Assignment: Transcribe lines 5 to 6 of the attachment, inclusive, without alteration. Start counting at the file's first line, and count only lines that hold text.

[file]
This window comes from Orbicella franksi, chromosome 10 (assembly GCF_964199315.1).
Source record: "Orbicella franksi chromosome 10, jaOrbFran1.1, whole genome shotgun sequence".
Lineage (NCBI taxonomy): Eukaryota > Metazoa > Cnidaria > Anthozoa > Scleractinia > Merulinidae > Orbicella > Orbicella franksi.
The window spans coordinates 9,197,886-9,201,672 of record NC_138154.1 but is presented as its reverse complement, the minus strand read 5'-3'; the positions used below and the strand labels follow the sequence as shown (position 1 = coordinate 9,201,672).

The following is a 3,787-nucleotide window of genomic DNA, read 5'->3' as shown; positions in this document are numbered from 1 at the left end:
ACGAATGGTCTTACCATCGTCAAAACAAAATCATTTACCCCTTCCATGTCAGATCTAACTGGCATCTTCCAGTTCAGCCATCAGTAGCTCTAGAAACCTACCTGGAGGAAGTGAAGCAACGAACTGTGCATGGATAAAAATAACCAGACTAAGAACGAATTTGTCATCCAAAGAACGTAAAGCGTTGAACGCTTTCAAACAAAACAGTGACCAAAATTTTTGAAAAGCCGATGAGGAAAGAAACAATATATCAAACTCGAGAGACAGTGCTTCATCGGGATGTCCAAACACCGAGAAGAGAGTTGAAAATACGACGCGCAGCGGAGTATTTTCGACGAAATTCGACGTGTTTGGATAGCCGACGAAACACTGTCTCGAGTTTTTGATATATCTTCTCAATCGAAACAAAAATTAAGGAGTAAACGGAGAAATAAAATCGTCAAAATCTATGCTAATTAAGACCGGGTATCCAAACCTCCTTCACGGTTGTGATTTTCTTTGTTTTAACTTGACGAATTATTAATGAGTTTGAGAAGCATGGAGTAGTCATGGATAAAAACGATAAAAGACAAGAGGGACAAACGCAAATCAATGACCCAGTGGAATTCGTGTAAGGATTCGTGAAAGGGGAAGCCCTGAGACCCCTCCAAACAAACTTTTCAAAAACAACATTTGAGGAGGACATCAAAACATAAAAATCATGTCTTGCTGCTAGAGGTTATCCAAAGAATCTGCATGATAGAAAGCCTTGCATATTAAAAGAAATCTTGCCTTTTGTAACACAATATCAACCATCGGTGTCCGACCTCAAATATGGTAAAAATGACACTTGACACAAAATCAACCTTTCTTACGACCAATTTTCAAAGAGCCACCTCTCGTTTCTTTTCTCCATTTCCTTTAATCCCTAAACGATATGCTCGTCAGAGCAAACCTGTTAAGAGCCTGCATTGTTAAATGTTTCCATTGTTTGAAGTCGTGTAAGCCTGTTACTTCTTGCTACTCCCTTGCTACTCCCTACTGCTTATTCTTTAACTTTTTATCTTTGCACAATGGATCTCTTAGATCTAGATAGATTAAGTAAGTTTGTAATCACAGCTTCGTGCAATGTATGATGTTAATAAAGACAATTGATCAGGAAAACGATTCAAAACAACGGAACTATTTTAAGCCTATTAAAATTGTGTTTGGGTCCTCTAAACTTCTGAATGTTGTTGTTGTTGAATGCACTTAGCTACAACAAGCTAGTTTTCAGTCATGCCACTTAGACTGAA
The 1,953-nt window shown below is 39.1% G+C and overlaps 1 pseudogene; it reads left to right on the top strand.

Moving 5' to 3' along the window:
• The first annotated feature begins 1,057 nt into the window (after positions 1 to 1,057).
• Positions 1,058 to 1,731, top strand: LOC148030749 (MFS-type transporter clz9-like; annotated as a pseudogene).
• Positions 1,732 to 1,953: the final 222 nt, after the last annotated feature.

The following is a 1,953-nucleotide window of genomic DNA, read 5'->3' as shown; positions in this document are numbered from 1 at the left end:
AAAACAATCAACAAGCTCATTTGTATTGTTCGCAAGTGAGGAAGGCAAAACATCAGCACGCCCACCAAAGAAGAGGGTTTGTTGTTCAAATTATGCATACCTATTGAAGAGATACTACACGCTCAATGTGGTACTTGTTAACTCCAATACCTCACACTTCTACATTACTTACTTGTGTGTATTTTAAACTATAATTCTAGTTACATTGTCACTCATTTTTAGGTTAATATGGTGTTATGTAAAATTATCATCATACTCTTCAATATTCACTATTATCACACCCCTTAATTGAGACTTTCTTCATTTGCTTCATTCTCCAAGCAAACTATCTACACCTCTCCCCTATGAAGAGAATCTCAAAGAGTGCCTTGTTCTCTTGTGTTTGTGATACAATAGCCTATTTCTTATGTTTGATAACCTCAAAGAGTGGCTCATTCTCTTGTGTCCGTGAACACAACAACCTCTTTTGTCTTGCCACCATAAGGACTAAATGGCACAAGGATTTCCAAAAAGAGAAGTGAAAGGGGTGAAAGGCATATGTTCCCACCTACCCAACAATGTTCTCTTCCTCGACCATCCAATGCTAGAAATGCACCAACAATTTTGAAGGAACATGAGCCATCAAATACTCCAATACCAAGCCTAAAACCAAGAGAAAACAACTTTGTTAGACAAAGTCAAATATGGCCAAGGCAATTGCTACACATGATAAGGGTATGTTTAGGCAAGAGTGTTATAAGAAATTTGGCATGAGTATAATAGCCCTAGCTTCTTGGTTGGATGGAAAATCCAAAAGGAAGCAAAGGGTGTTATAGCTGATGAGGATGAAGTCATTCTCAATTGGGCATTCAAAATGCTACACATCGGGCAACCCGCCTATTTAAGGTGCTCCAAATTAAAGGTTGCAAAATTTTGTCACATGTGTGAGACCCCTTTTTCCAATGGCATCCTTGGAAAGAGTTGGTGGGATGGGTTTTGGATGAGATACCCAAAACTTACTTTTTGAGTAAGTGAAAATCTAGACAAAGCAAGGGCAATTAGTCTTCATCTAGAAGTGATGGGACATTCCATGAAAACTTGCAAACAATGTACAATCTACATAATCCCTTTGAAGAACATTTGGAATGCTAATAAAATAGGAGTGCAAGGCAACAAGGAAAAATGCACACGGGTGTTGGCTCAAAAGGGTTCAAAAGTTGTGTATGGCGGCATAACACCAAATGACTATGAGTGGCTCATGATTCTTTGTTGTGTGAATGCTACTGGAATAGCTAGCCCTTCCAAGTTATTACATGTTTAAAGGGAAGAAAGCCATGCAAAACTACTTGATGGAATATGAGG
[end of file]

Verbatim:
The following is a 3,787-nucleotide window of genomic DNA, read 5'->3' as shown; positions in this document are numbered from 1 at the left end:
ACGAATGGTCTTACCATCGTCAAAACAAAATCATTTACCCCTTCCATGTCAGATCTAACTGGCATCTTCCAGTTCAGCCATCAGTAGCTCTAGAAACCTACCTGGAGGAAGTGAAGCAACGAACTGTGCATGGATAAAAATAACCAGACTAAGAACGAATTTGTCATCCAAAGAACGTAAAGCGTTGAACGCTTTCAAACAAAACAGTGACCAAAATTTTTGAAAAGCCGATGAGGAAAGAAACAATATATCAAACTCGAGAGACAGTGCTTCATCGGGATGTCCAAACACCGAGAAGAGAGTTGAAAATACGACGCGCAGCGGAGTATTTTCGACGAAATTCGACGTGTTTGGATAGCCGACGAAACACTGTCTCGAGTTTTTGATATATCTTCTCAATCGAAACAAAAATTAAGGAGTAAACGGAGAAATAAAATCGTCAAAATCTATGCTAATTAAGACCGGGTATCCAAACCTCCTTCACGGTTGTGATTTTCTTTGTTTTAACTTGACGAATTATTAATGAGTTTGAGAAGCATGGAGTAGTCATGGATAAAAACGATAAAAGACAAGAGGGACAAACGCAAATCAATGACCCAGTGGAATTCGTGTAAGGATTCGTGAAAGGGGAAGCCCTGAGACCCCTCCAAACAAACTTTTCAAAAACAACATTTGAGGAGGACATCAAAACATAAAAATCATGTCTTGCTGCTAGAGGTTATCCAAAGAATCTGCATGATAGAAAGCCTTGCATATTAAAAGAAATCTTGCCTTTTGTAACACAATATCAACCATCGGTGTCCGACCTCAAATATGGTAAAAATGACACTTGACACAAAATCAACCTTTCTTACGACCAATTTTCAAAGAGCCACCTCTCGTTTCTTTTCTCCATTTCCTTTAATCCCTAAACGATATGCTCGTCAGAGCAAACCTGTTAAGAGCCTGCATTGTTAAATGTTTCCATTGTTTGAAGTCGTGTAAGCCTGTTACTTCTTGCTACTCCCTTGCTACTCCCTACTGCTTATTCTTTAACTTTTTATCTTTGCACAATGGATCTCTTAGATCTAGATAGATTAAGTAAGTTTGTAATCACAGCTTCGTGCAATGTATGATGTTAATAAAGACAATTGATCAGGAAAACGATTCAAAACAACGGAACTATTTTAAGCCTATTAAAATTGTGTTTGGGTCCTCTAAACTTCTGAATGTTGTTGTTGTTGAATGCACTTAGCTACAACAAGCTAGTTTTCAGTCATGCCACTTAGACTGAA